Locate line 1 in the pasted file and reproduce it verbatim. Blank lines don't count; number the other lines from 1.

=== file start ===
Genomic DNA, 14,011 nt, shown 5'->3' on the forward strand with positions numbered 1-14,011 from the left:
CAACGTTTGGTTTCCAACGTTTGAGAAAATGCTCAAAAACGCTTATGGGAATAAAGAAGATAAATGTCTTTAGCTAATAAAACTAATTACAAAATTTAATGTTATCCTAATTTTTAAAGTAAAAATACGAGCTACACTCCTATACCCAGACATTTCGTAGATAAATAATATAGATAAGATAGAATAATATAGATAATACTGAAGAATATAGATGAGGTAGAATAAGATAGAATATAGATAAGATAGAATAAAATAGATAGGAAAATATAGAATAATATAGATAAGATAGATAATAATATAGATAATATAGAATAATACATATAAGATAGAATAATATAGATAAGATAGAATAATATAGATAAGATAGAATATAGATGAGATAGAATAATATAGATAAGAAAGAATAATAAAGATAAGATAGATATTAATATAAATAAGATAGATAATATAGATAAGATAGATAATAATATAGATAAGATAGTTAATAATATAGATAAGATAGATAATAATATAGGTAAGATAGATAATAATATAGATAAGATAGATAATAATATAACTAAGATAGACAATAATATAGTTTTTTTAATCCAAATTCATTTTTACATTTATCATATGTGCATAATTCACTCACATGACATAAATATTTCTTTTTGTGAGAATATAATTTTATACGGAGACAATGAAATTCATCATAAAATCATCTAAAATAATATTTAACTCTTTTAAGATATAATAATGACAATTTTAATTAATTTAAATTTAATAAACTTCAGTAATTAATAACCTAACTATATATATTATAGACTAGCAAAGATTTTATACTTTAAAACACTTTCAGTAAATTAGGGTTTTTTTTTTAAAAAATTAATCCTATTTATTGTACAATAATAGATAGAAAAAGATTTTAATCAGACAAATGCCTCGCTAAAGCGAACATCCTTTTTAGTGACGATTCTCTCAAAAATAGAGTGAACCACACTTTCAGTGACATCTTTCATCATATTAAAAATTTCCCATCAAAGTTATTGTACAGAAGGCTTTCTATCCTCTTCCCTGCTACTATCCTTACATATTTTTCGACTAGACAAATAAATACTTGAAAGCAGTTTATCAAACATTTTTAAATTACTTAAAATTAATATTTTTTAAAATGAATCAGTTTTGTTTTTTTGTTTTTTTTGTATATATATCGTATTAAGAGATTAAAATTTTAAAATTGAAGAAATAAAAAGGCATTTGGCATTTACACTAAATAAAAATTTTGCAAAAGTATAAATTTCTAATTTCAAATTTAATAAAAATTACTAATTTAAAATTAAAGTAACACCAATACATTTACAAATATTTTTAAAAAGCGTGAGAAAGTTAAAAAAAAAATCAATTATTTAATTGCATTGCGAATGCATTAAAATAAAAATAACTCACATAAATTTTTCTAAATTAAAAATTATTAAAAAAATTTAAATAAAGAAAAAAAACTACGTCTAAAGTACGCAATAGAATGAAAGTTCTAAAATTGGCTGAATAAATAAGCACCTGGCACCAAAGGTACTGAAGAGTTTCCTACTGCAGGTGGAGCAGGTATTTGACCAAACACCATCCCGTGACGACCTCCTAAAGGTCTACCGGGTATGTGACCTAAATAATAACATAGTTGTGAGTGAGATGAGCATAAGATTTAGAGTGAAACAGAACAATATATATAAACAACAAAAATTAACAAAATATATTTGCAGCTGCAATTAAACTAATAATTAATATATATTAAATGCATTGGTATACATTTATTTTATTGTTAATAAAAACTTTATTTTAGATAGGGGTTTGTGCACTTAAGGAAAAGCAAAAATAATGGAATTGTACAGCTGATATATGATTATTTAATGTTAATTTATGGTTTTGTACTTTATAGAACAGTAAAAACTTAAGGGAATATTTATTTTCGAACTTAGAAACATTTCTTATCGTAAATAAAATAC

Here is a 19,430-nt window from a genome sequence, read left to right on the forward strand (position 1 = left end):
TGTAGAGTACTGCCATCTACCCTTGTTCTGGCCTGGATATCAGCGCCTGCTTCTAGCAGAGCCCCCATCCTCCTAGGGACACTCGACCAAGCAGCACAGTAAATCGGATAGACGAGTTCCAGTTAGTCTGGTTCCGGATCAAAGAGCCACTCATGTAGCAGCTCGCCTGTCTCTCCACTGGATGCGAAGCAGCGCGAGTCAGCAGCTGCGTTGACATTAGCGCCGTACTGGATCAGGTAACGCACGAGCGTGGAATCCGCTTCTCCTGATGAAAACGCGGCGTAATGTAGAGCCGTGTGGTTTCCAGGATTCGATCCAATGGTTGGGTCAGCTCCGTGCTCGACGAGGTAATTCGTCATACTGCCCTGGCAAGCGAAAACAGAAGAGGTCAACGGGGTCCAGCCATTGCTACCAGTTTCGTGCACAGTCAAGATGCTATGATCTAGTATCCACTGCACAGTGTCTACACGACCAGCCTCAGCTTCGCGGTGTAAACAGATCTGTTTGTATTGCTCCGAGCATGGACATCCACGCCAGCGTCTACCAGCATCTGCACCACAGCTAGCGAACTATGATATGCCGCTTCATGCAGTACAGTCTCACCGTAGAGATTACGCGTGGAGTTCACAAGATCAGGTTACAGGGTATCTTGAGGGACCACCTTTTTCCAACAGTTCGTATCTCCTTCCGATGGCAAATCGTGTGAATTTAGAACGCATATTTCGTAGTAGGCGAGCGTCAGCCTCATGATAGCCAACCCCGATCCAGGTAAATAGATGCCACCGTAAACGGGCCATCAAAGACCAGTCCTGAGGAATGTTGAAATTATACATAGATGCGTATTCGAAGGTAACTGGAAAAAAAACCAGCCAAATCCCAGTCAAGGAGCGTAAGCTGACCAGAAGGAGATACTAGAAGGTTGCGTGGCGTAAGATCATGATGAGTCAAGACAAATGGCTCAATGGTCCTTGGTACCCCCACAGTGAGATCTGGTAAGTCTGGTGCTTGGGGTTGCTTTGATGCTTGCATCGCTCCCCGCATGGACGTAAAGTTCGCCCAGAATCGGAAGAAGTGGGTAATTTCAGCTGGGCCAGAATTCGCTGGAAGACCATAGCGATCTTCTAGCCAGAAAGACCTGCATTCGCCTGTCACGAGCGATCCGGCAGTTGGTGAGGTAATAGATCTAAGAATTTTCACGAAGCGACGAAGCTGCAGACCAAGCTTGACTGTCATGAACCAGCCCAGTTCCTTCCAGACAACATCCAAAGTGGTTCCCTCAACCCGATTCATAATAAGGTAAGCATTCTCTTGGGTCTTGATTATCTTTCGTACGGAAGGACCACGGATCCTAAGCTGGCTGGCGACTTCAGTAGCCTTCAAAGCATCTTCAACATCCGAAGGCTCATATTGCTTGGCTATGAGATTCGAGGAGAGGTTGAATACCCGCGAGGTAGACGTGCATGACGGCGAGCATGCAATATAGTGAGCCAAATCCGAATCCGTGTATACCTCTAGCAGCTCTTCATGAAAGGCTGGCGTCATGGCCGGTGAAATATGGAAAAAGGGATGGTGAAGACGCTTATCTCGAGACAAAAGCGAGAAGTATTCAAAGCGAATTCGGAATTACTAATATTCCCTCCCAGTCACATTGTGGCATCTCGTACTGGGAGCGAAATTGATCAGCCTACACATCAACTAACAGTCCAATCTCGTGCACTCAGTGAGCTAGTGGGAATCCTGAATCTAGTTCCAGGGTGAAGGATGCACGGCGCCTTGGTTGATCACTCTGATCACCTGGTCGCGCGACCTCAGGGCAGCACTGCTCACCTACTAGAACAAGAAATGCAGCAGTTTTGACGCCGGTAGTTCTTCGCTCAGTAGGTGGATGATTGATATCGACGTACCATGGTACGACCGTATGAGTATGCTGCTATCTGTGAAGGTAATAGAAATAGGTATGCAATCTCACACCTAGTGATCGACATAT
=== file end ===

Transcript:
Genomic DNA, 14,011 nt, shown 5'->3' on the forward strand with positions numbered 1-14,011 from the left: